KBzine: the original kitchen and bathroom industry e-news - since 2002
24th March 2017
We strongly recommend viewing KBzine full size in your web browser. Click our masthead above to visit our website version.
Welcome to the
Heating water is the second largest user of energy in the home (after space heating) and about 25% of the household's annual energy bill is from heating water - so reducing your water wastage really will save money, energy and water and reduce your carbon emissions, thereby helping to protect our local water supplies, plants and animals.
This week is the 20th anniversary of World Water Week, so what better time to start really thinking about the water you use and why you are using it?
Waterwise, which is also celebrating its birthday - its fifth - is urging everyone to save water, energy and money by being more water efficient in their daily lives and routines.
Since its inception in September 2005 Waterwise has become known as the leading authority on water efficiency in the UK and it fits in perfectly with the theme for this year's World Water Week which is 'The Water Quality Challenge - Prevention, Wise Use and Abatement'.
Waterwise is urging everyone to make small changes to their everyday water using behaviour, to collectively make a big difference. Simple actions like cutting a minute off a shower will, on average, save nine litres of water every minute.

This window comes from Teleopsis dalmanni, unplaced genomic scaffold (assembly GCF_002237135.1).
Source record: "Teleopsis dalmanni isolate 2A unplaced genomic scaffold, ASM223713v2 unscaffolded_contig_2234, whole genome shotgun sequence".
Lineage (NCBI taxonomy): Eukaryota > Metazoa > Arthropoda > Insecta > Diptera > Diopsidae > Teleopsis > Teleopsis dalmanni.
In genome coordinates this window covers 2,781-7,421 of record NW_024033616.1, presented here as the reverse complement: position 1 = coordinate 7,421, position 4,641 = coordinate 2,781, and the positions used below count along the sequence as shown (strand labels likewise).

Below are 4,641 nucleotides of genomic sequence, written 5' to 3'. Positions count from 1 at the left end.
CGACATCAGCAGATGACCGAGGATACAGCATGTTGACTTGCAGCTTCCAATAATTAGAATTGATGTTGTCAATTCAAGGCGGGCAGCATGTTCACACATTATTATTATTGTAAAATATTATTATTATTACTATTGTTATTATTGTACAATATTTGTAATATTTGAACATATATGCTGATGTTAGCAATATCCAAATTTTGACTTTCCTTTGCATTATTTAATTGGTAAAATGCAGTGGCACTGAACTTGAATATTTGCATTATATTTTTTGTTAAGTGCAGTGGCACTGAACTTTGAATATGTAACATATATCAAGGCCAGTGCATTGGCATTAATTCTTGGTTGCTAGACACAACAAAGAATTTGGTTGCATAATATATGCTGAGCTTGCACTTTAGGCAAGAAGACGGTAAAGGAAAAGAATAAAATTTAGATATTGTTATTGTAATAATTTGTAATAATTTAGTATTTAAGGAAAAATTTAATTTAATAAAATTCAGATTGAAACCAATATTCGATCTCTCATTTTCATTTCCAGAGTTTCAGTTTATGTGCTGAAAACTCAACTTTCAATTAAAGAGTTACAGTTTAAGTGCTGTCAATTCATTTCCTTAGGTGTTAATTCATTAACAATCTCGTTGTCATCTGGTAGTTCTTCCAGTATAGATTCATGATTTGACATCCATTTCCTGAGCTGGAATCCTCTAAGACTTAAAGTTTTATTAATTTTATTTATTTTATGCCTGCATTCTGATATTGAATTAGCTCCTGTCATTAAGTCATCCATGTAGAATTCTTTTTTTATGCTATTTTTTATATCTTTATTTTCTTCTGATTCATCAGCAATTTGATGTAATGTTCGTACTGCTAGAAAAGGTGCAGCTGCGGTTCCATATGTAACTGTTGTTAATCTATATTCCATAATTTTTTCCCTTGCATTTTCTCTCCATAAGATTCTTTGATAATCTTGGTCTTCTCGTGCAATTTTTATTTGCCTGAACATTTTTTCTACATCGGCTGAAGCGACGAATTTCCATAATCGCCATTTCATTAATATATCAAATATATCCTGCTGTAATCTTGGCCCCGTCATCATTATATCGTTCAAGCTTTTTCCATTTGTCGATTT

If we all make simple changes like this, we can collectively save a lot. For example, if everyone in the UK saved just one litre of water a day we could collectively save enough water to supply 410,000 people with their daily water needs - that's more than enough water to supply all of Cardiff for one day.
Jacob Tompkins, Managing Director of Waterwise says: "The profile of water efficiency has risen dramatically over the past five years and now awareness is a lot higher, and even World Water Week is themed around using water wisely. We can all do our bit to help save water and look after water supplies, plants and animals.
"Simple changes in behaviour like turning the tap off when you brush your teeth, washing up in a washing up bowl rather than under a running tap and always using a full load in the washing machine and dishwasher can all help to save large volumes of water. We can also all invest in water-efficient devices when old ones need upgrading, and save water without having to consciously make the effort."
I couldn't agree more...
Water companies in the UK have always shown an interest in water efficiency and changes in policy, spending and attitudes have led to a step-change in water efficiency in recent years. Waterwise published a report on water efficiency activities in the UK earlier this year and it makes impressive reading. You can see it at:
10th September 2010